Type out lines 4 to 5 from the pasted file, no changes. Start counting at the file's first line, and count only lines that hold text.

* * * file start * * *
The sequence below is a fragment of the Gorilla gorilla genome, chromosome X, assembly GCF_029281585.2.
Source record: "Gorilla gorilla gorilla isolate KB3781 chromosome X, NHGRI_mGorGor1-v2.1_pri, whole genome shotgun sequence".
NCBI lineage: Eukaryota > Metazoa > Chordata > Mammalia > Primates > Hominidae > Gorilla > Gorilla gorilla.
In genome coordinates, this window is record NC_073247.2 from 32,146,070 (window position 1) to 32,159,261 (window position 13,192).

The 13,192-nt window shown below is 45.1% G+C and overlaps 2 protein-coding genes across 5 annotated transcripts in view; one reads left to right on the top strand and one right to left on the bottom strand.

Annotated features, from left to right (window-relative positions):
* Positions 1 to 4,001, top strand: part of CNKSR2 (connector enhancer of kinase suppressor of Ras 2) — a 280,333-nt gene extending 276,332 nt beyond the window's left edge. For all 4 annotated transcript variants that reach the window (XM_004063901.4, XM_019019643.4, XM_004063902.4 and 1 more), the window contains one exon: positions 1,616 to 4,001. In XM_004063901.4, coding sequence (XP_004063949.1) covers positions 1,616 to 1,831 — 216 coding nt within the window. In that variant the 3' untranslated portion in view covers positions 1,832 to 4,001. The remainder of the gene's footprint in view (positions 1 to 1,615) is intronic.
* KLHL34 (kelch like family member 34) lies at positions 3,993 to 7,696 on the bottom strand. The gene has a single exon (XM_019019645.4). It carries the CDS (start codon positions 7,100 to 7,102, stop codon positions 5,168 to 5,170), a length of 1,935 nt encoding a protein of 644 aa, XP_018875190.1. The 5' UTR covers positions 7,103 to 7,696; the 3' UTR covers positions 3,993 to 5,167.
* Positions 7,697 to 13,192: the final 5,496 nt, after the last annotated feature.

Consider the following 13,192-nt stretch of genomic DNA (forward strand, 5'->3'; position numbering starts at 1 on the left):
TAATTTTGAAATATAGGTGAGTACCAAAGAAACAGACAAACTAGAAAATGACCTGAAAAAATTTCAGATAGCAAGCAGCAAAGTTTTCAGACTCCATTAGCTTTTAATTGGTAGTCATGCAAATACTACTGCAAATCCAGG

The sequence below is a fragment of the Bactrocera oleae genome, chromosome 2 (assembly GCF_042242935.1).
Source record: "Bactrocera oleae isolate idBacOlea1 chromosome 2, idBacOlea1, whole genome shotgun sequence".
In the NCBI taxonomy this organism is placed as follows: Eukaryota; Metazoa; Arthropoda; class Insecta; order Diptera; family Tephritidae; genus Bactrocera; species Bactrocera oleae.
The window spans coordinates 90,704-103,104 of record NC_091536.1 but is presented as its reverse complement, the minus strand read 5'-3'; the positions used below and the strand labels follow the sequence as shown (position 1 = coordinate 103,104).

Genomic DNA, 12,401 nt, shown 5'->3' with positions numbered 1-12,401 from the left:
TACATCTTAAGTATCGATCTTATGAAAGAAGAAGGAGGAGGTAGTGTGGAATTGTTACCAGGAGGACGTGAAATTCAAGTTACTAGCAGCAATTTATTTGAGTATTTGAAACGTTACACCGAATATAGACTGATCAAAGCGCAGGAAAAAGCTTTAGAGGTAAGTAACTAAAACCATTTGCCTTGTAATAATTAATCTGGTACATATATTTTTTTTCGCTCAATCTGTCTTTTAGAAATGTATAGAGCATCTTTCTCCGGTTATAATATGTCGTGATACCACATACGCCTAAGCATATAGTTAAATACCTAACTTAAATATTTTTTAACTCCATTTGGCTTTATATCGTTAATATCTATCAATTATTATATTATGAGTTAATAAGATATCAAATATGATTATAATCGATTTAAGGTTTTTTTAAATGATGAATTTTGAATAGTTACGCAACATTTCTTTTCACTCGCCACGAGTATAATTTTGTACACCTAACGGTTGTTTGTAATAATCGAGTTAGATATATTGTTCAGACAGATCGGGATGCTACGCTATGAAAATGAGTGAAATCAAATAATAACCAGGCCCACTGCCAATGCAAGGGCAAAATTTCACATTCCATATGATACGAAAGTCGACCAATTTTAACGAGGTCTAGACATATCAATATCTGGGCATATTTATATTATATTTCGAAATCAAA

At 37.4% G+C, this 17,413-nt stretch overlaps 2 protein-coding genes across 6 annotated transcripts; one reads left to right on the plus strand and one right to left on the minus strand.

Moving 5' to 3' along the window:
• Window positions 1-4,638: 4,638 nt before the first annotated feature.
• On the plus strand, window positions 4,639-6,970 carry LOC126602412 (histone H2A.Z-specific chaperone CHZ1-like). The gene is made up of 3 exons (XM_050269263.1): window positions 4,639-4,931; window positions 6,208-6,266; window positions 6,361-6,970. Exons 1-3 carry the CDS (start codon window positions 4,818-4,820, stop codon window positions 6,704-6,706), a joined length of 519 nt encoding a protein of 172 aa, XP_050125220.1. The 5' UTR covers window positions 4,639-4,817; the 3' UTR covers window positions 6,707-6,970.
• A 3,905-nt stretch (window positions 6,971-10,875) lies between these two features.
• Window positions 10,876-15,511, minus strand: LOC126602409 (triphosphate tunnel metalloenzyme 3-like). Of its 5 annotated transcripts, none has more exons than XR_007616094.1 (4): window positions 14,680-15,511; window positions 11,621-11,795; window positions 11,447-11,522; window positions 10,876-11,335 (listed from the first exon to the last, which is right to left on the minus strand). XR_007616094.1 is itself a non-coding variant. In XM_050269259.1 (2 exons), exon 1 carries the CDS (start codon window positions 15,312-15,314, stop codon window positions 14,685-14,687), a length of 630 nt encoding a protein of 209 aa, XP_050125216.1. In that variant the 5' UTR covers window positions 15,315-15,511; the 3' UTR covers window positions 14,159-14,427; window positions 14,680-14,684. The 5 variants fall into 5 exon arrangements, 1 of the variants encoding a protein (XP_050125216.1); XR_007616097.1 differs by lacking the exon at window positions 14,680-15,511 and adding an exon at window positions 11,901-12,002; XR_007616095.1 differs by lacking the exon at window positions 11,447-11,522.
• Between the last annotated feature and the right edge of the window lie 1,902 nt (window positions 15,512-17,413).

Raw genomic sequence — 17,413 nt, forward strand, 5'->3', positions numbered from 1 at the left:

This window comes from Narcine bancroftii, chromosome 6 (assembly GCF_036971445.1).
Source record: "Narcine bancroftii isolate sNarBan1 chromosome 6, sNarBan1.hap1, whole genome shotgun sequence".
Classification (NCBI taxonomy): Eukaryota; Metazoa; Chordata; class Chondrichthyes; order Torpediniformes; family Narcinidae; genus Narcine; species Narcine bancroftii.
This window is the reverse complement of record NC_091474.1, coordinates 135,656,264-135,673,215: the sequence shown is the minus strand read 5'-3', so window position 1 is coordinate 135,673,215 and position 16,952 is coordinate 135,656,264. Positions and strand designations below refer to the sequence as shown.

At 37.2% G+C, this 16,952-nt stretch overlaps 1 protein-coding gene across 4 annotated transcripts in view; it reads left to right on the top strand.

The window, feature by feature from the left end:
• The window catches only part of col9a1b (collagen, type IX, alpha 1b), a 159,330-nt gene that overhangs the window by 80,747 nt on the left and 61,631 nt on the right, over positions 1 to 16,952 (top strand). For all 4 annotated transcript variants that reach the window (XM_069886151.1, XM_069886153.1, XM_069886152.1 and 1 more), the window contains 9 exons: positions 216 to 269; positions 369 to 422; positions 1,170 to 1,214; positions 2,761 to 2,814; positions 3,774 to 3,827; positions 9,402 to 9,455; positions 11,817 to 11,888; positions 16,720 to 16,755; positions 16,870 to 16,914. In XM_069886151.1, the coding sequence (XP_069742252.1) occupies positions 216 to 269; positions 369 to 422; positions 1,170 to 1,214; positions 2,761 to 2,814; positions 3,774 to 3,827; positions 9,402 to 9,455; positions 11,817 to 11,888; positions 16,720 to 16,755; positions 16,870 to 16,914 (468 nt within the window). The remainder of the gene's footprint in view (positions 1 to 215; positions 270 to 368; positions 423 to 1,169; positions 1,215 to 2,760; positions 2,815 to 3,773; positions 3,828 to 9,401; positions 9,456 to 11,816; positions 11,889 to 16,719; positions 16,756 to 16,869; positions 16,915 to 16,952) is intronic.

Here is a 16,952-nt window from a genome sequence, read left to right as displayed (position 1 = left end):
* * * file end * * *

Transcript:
In genome coordinates, this window is record NC_073247.2 from 32,146,070 (window position 1) to 32,159,261 (window position 13,192).

The 13,192-nt window shown below is 45.1% G+C and overlaps 2 protein-coding genes across 5 annotated transcripts in view; one reads left to right on the top strand and one right to left on the bottom strand.